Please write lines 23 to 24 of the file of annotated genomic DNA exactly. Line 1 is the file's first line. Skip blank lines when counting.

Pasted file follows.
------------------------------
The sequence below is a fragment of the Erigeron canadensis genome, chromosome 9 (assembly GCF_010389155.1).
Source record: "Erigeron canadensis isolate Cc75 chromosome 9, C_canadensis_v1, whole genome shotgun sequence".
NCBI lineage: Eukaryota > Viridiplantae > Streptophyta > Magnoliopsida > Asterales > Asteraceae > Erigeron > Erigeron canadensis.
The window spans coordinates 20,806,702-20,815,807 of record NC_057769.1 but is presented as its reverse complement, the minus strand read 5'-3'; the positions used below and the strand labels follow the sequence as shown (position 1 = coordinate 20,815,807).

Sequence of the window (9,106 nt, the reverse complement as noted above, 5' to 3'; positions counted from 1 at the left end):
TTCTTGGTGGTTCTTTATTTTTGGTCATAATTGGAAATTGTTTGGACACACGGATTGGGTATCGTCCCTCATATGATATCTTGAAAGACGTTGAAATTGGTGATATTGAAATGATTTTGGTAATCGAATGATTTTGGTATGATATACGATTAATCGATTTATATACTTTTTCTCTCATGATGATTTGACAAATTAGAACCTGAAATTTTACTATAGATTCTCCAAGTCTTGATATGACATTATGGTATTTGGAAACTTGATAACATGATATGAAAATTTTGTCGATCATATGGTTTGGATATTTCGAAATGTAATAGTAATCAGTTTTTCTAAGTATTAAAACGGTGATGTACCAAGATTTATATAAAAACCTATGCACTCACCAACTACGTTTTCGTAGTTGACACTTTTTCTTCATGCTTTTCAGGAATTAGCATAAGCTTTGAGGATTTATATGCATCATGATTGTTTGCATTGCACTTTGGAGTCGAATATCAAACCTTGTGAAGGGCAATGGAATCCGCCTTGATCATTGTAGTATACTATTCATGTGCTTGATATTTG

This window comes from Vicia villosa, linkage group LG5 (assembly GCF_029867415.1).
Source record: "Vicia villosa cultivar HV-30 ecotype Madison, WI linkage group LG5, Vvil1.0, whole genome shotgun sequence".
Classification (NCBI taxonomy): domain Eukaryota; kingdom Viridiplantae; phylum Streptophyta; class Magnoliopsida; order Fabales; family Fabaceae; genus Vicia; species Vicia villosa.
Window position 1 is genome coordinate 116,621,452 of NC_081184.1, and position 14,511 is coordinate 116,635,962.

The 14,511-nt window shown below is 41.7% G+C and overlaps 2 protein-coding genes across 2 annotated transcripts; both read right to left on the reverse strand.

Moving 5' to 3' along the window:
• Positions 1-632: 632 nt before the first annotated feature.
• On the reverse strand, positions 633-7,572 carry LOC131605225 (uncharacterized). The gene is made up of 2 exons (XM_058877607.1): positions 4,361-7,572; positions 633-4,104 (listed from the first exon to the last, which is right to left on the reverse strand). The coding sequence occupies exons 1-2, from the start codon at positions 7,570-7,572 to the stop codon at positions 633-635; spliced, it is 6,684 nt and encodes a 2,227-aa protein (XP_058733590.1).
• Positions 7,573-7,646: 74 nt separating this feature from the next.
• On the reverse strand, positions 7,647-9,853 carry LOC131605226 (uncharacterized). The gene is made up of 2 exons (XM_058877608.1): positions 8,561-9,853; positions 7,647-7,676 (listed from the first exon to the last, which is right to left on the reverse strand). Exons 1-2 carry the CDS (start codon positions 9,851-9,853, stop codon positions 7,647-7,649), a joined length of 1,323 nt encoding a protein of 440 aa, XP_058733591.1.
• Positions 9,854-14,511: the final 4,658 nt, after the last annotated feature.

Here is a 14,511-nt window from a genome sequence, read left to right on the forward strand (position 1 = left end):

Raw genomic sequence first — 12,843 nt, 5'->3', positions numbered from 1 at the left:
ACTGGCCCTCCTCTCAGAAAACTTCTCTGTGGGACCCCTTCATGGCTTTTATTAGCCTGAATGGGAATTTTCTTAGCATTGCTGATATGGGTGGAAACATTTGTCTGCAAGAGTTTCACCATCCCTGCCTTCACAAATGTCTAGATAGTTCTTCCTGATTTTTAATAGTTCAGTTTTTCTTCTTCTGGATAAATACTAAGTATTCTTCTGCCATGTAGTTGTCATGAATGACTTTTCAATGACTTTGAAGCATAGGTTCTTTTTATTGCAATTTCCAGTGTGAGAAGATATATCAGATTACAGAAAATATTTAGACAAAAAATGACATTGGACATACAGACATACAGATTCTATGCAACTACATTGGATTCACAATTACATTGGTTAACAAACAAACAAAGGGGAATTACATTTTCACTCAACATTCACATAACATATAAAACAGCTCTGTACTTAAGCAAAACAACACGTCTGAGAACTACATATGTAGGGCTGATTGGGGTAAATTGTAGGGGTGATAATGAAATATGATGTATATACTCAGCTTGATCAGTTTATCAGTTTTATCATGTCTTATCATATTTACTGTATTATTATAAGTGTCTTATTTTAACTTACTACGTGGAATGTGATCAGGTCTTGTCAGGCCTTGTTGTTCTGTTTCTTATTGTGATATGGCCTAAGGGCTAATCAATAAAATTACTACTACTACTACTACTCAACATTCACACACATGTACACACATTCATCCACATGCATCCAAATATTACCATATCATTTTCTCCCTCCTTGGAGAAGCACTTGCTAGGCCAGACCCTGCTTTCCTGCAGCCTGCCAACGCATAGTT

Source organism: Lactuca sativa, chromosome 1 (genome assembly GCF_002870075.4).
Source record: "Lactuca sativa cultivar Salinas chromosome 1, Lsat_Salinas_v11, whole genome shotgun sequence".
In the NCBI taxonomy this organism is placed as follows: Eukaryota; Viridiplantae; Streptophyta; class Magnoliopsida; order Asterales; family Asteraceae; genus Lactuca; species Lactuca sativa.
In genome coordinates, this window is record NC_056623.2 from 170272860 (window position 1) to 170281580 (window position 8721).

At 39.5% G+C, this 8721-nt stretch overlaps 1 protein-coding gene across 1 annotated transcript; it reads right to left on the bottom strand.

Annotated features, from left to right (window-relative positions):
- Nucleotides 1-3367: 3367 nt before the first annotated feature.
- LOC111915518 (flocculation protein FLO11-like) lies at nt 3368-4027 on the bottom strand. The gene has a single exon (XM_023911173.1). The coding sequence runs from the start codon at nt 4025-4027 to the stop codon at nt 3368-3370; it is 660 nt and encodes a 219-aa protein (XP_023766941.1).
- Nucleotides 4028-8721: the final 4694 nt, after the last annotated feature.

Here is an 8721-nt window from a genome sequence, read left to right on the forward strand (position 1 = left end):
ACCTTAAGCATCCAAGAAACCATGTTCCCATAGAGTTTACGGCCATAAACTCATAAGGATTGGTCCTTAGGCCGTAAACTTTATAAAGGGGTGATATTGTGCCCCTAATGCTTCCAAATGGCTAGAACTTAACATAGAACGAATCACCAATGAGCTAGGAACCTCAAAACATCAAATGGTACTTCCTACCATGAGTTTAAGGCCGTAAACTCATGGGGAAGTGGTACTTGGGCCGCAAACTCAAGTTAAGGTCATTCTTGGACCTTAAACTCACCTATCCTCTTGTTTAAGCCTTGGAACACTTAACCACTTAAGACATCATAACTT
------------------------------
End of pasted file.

In the NCBI taxonomy this organism is placed as follows: Eukaryota; Viridiplantae; Streptophyta; class Magnoliopsida; order Asterales; family Asteraceae; genus Lactuca; species Lactuca sativa.
In genome coordinates, this window is record NC_056623.2 from 170272860 (window position 1) to 170281580 (window position 8721).